Attrition: Mladic Stands In The Way

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March 5, 2011:  Serbia has ended military conscription. Starting this year, the Balkan country officially ending its practice of compulsory military service. This was part of an effort to reform its armed forces and bring it more in line with Western European practices. The last conscripts were inducted in December for their six-month term of service. Serbia is currently undertaking a major effort to downsize, modernize, and upgrade the Army. Currently, Serbia has around 40,000 active troops and about 100,000 in the reserves, giving the country a total of 140,000 soldiers. With large-scale warfare in the Balkans having ceased over ten years ago, the Serbians now accept what the rest of Europe has long understood: the threats of the future are likely to be less conventional and more asymmetric. 

While Serbia doesn't have any current conventional threats, it still needs a well-trained, modernized ground force to deal with terrorism and insurgency, something that has a long history in the region. Serbia is desperately trying to take an increasingly pro-Western stance and hopes to join the European Union soon. Unfortunately, its membership in the EU, its potential access to modern European military equipment, and its international rehabilitation are being almost single-handedly blocked by one issue: the continuing hunt for Bosnian general Ratko Mladic.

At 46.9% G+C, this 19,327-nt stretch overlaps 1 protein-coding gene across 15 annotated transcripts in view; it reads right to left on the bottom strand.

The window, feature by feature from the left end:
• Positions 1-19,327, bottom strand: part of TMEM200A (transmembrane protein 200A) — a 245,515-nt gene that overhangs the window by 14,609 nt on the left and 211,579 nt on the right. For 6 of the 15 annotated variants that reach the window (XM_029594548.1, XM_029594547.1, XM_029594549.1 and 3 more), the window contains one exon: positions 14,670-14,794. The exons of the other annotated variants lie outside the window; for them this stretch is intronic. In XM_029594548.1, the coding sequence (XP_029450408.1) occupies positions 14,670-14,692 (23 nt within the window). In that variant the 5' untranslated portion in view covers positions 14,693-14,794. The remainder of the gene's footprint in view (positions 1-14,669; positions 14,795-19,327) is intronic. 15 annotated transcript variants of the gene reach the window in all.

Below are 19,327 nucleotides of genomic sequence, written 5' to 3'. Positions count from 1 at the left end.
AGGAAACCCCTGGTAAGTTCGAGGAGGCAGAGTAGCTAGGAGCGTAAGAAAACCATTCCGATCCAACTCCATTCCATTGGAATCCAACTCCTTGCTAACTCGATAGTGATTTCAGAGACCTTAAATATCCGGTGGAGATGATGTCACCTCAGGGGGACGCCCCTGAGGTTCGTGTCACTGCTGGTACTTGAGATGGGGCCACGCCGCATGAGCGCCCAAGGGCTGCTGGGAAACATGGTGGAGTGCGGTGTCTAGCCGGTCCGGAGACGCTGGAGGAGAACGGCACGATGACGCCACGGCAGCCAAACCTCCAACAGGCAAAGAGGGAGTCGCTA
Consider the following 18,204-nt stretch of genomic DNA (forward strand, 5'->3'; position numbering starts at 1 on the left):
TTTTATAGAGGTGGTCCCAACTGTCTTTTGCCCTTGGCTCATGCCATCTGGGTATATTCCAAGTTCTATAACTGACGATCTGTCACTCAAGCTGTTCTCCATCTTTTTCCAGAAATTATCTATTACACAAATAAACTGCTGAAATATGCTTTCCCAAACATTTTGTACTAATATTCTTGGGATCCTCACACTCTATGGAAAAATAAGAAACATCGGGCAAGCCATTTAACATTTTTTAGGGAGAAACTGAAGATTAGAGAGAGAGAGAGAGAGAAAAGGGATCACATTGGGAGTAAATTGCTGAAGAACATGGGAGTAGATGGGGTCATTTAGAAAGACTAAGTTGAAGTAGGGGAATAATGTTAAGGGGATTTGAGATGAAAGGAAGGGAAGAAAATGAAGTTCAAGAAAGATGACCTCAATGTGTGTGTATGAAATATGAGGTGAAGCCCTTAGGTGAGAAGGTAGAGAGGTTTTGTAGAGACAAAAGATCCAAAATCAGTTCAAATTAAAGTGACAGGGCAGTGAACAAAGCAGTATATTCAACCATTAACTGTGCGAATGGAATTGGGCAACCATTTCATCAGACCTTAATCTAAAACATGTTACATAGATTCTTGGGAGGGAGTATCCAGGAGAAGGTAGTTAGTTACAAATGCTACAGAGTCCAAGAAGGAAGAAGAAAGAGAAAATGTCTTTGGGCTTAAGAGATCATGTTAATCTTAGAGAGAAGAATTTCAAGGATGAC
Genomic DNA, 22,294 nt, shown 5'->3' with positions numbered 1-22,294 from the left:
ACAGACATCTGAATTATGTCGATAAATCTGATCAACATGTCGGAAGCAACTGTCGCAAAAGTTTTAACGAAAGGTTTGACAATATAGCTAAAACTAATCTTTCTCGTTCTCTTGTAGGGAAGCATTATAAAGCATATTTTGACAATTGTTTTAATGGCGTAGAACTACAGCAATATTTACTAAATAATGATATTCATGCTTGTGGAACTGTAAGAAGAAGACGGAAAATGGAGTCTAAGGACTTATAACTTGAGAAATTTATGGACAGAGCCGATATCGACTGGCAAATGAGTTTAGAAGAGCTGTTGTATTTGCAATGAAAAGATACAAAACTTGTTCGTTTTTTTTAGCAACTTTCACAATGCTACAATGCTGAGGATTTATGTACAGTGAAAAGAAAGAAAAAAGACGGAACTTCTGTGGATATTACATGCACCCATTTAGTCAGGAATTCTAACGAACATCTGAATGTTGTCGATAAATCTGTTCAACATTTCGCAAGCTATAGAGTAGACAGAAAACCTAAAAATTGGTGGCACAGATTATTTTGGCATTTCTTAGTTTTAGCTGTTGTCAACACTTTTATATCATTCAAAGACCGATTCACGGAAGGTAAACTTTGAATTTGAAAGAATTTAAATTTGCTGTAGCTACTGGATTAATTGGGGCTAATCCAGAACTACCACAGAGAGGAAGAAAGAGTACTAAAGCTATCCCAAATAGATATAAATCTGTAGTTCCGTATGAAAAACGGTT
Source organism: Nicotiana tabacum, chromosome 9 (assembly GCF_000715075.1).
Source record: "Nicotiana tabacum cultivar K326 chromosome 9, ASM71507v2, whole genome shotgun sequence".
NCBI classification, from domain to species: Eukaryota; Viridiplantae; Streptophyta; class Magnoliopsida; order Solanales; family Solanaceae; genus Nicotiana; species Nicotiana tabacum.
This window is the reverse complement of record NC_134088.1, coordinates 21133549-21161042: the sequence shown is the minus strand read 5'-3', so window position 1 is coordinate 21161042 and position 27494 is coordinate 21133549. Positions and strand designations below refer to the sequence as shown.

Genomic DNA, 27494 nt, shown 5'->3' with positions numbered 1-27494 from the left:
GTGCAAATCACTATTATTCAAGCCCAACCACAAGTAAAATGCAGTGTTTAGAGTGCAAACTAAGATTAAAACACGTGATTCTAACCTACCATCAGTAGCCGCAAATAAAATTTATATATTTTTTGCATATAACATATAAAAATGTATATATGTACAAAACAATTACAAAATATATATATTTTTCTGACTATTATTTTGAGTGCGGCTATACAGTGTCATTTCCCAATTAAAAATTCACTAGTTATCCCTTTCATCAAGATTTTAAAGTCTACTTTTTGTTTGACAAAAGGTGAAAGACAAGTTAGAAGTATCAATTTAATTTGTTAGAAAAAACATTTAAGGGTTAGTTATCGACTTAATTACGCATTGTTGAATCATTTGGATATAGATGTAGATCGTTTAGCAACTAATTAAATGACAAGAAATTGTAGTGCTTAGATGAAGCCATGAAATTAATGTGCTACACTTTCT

Mladic is one of the last of the major war criminals from the Balkans Wars of the 1990s' still at large, many of the others having either been killed in gangland disputes or arrested. Mladic was the Army Chief of Staff for the Army of the Republika Srpska, created by the Bosnian Serb Parliament in response to Bosnia's secession from Yugoslavia in 1992. By 1994, Mladic was in command of approximately 80,000 Bosnian Serb troops in the war theatre. 

Serbia is claiming, with some justification, that it is doing everything it can to try and capture the wanted general. Ski-masked anti-terrorist police have been carrying out searches and an intensive manhunt for the fugitive for a long time. The chief war crimes prosecutor from the United Nations (UN) visited the Serbian capital last week to check on the nation's progress in attempting to locate Mladic and ensure that the Serbians are not hoping that the issue simply goes away (it won't). 

Mladic was indicted in 1995 by the International Criminal Tribunal for the Former Yugoslavia (ICTY) for war crimes and crimes against humanity. The charges stem primarily from Mladic's alleged responsibility for the massacre of 8,000 Bosniaks at Srebrenica, the forced expulsion of 40,000 more from the same area, and his command of Serbian forces during the brutal Siege of Sarajevo, the longest siege in the modern postwar era. 

Regardless of whether the Serbians are doing everything they can to catch Mladic or not, having the accused general still at large looks extremely bad for the country's image and Serbia's pro-Western ambitions are at a standstill until the "general comes in from the cold."

 

 

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